How do we switch gears now and transition from a state of lockdown to reopening? That will be another miracle on its own.
The international environment gives Taiwan an advantage right now, as the virus continues to weaken through infection, spread, and mutation outside of Taiwan. The country continues to make progress on acquiring vaccines, and within a month over 15 million people, or around 65%, will have received one dose. However, the number of fully vaccinated Taiwanese currently only stands at 1,715,597, or 7.3%, as of Sept. 21.
Singapore no longer believes in the myth of “zero infections” and now trusts that being infected with virus variants after vaccination comes with benefits, as it is equivalent to getting an additional “natural vaccine” in reality and reinforces the body’s immunity. Herd immunity is thus solidified; hence, lifting the lockdown and reopening is necessary for the advancement of our battle against COVID.
The countries that “coexist with the virus” reached the conclusion after examining scientific theories and evidence. The idea that “vaccinated people may still get breakthrough infections” is in fact a misunderstanding of the purpose of vaccines. The goal for vaccines is to deal with “breakthrough infections” by providing “weapons” for the body — antibodies and exclusive immunocytes — that have the ability to fight virus variants and “update” immunocyte memory in the process.
Lately, some people have called for a third dose of vaccine, particularly one created based on a new virus variant. This claim overlooks the innate immunity that comes with the human immune system. Getting a third dose might not help achieve “zero infections” nor prevent “breakthrough infections,” and in the end, the human immune system will still take care of everything.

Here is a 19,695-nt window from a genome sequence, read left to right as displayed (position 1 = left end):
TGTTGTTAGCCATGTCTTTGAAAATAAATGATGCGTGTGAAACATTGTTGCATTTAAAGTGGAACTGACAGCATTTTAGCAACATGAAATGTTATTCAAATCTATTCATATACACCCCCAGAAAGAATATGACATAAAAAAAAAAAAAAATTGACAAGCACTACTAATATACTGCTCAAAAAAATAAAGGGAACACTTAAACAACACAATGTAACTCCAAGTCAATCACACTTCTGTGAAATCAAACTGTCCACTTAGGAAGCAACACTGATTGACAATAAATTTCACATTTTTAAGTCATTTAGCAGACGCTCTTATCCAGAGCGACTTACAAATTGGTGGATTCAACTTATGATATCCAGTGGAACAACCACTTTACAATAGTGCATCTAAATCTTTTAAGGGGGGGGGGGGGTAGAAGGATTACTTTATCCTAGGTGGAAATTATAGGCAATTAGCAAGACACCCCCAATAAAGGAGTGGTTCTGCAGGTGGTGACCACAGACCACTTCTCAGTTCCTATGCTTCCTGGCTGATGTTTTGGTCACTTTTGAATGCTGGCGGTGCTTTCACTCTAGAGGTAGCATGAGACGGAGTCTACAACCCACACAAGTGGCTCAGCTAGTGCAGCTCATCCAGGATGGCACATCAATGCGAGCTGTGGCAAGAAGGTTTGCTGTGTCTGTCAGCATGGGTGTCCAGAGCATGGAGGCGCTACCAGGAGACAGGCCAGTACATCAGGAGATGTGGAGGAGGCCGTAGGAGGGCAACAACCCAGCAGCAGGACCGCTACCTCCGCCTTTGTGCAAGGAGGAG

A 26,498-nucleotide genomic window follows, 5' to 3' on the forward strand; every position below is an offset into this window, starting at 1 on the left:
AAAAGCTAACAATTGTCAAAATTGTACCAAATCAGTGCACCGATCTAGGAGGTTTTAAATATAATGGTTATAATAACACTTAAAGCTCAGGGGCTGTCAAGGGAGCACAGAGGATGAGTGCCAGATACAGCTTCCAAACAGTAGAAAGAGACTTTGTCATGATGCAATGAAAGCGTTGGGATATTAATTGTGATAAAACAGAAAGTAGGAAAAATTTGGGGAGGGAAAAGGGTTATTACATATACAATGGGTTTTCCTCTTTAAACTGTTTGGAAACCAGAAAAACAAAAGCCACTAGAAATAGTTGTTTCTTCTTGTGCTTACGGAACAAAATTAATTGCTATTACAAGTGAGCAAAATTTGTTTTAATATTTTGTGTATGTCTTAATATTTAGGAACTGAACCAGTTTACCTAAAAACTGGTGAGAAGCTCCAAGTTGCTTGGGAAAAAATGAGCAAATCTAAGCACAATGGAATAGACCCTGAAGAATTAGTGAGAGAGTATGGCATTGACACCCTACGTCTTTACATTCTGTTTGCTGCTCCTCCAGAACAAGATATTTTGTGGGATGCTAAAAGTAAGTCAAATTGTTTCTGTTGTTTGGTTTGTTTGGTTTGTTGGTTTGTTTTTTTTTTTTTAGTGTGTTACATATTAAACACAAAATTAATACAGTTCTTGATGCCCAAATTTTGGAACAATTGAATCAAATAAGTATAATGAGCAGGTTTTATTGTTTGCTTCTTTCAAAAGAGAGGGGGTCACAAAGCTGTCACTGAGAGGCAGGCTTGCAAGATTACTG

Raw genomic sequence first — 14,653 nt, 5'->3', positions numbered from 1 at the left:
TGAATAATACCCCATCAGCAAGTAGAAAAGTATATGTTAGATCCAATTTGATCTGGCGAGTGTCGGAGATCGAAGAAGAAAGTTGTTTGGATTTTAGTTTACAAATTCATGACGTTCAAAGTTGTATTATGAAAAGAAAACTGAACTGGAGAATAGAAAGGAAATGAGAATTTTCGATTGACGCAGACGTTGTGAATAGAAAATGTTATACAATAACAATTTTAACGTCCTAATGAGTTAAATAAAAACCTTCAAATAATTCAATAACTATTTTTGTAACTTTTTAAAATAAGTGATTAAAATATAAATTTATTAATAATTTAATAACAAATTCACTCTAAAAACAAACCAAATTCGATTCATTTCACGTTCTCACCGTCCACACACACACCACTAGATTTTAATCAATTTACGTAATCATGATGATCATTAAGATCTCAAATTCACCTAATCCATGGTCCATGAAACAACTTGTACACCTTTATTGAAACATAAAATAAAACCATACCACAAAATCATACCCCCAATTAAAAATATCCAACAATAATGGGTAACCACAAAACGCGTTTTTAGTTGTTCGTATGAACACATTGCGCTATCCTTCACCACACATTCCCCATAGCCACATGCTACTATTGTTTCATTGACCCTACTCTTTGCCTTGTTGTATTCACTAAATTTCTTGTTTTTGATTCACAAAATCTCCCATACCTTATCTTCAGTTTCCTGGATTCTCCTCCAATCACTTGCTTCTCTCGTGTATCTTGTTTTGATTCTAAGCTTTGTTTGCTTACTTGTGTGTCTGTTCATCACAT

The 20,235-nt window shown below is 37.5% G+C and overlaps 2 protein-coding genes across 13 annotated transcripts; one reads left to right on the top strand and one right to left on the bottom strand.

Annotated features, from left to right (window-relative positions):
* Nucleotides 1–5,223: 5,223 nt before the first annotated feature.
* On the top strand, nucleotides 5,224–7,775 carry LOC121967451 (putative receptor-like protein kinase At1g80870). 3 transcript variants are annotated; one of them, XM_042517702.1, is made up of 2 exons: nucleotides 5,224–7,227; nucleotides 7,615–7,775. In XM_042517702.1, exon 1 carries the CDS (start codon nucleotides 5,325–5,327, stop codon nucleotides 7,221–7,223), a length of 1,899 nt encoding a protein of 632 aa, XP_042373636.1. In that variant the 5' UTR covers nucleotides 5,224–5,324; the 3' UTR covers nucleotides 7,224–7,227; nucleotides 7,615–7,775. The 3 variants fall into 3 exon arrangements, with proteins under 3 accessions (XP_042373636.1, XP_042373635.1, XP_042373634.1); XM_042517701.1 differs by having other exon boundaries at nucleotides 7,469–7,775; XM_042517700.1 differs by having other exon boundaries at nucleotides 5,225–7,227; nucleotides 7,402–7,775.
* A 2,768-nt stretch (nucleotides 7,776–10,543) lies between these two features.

In the next two months, over 80% of Taiwan’s population, around 19 million people, will have received the first dose. We are not far from the goal, and the total amount of vaccines in stock is actually enough for us to reach the goal.
Taiwan needs to gradually reinstate daily activities and lift border restrictions. This is what Singapore did, with the objective to start reaping the benefits of operating within the “contact economy” of the globalized service industry again.
“Reopening” is a consensus that the central and local health departments must reach, and a goal that political parties, in power or not, must promote. A debate is about to occur at the Legislative Yuan, and the topic should be “how we will reopen” instead of “a competition to see who is better at lockdowns.”
Hope lies only in reopening, while lockdowns will lead to collapse. COVID prevention must be backed by science, and if there are questions about science, they must be answered by more science.
Yang Sen-hong is a human rights activist and public health expert.